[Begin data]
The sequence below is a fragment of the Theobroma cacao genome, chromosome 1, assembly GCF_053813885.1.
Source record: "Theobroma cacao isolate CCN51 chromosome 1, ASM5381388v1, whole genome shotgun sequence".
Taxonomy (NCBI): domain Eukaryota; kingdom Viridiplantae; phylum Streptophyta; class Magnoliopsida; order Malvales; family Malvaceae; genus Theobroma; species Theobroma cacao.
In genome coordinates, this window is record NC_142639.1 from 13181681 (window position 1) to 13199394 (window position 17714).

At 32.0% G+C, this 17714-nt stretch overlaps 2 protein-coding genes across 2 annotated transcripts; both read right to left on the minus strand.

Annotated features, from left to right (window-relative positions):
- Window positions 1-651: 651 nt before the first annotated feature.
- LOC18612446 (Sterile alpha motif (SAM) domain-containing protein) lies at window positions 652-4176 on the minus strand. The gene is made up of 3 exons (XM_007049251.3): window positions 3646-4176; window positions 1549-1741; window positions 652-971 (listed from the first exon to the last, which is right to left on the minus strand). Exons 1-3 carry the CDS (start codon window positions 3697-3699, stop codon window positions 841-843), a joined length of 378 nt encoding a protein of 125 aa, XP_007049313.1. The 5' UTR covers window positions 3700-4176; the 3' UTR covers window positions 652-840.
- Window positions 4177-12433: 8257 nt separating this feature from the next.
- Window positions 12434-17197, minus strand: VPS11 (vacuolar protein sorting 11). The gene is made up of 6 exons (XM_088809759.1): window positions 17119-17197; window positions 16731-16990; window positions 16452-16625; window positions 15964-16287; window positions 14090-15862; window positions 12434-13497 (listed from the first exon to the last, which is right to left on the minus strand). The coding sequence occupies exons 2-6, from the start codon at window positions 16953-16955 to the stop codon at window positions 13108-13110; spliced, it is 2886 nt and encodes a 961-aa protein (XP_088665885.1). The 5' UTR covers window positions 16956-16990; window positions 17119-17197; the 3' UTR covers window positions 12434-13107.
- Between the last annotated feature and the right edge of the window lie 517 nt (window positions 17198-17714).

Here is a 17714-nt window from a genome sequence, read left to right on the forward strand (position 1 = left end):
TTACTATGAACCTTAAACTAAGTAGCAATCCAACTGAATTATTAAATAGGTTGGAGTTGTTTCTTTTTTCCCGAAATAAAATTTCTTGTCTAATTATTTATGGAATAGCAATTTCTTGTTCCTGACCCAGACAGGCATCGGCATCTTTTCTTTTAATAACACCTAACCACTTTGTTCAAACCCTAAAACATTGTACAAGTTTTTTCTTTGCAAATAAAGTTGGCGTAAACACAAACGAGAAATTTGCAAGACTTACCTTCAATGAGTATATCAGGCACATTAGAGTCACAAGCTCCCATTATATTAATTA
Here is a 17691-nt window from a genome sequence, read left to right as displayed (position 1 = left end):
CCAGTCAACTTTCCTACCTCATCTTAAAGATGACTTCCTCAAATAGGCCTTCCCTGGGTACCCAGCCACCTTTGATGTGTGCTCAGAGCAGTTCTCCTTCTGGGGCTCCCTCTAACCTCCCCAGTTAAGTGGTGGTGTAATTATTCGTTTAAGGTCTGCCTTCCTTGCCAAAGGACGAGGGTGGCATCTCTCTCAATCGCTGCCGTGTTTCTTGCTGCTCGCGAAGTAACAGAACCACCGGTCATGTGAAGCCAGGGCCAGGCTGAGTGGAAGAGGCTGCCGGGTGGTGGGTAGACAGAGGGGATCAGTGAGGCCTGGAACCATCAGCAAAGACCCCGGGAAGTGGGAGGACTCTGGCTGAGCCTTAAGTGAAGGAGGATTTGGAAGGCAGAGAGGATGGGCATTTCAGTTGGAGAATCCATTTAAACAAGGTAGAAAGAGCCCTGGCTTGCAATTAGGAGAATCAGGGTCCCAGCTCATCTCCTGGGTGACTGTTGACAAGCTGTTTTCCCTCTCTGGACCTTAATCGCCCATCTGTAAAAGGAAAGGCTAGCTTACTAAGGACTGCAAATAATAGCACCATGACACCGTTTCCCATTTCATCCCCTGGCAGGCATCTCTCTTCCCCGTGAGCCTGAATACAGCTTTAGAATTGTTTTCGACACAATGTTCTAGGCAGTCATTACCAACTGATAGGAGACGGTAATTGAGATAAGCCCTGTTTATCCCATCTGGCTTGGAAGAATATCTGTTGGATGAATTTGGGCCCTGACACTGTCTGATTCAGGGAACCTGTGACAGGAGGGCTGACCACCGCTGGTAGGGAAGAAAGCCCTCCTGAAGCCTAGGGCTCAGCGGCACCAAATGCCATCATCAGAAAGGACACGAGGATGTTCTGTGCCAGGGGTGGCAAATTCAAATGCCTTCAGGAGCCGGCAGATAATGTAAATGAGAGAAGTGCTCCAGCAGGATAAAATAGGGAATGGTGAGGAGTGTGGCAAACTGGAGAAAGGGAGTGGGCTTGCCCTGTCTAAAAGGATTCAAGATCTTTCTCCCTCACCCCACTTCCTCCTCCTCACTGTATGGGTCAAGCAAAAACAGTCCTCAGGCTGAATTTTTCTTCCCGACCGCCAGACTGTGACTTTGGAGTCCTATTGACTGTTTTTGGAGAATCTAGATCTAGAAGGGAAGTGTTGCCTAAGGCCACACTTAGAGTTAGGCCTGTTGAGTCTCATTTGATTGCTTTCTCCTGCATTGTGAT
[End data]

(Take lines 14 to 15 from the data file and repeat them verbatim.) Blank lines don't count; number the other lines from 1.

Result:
Here is a 17691-nt window from a genome sequence, read left to right as displayed (position 1 = left end):
CCAGTCAACTTTCCTACCTCATCTTAAAGATGACTTCCTCAAATAGGCCTTCCCTGGGTACCCAGCCACCTTTGATGTGTGCTCAGAGCAGTTCTCCTTCTGGGGCTCCCTCTAACCTCCCCAGTTAAGTGGTGGTGTAATTATTCGTTTAAGGTCTGCCTTCCTTGCCAAAGGACGAGGGTGGCATCTCTCTCAATCGCTGCCGTGTTTCTTGCTGCTCGCGAAGTAACAGAACCACCGGTCATGTGAAGCCAGGGCCAGGCTGAGTGGAAGAGGCTGCCGGGTGGTGGGTAGACAGAGGGGATCAGTGAGGCCTGGAACCATCAGCAAAGACCCCGGGAAGTGGGAGGACTCTGGCTGAGCCTTAAGTGAAGGAGGATTTGGAAGGCAGAGAGGATGGGCATTTCAGTTGGAGAATCCATTTAAACAAGGTAGAAAGAGCCCTGGCTTGCAATTAGGAGAATCAGGGTCCCAGCTCATCTCCTGGGTGACTGTTGACAAGCTGTTTTCCCTCTCTGGACCTTAATCGCCCATCTGTAAAAGGAAAGGCTAGCTTACTAAGGACTGCAAATAATAGCACCATGACACCGTTTCCCATTTCATCCCCTGGCAGGCATCTCTCTTCCCCGTGAGCCTGAATACAGCTTTAGAATTGTTTTCGACACAATGTTCTAGGCAGTCATTACCAACTGATAGGAGACGGTAATTGAGATAAGCCCTGTTTATCCCATCTGGCTTGGAAGAATATCTGTTGGATGAATTTGGGCCCTGACACTGTCTGATTCAGGGAACCTGTGACAGGAGGGCTGACCACCGCTGGTAGGGAAGAAAGCCCTCCTGAAGCCTAGGGCTCAGCGGCACCAAATGCCATCATCAGAAAGGACACGAGGATGTTCTGTGCCAGGGGTGGCAAATTCAAATGCCTTCAGGAGCCGGCAGATAATGTAAATGAGAGAAGTGCTCCAGCAGGATAAAATAGGGAATGGTGAGGAGTGTGGCAAACTGGAGAAAGGGAGTGGGCTTGCCCTGTCTAAAAGGATTCAAGATCTTTCTCCCTCACCCCACTTCCTCCTCCTCACTGTATGGGTCAAGCAAAAACAGTCCTCAGGCTGAATTTTTCTTCCCGACCGCCAGACTGTGACTTTGGAGTCCTATTGACTGTTTTTGGAGAATCTAGATCTAGAAGGGAAGTGTTGCCTAAGGCCACACTTAGAGTTAGGCCTGTTGAGTCTCATTTGATTGCTTTCTCCTGCATTGTGAT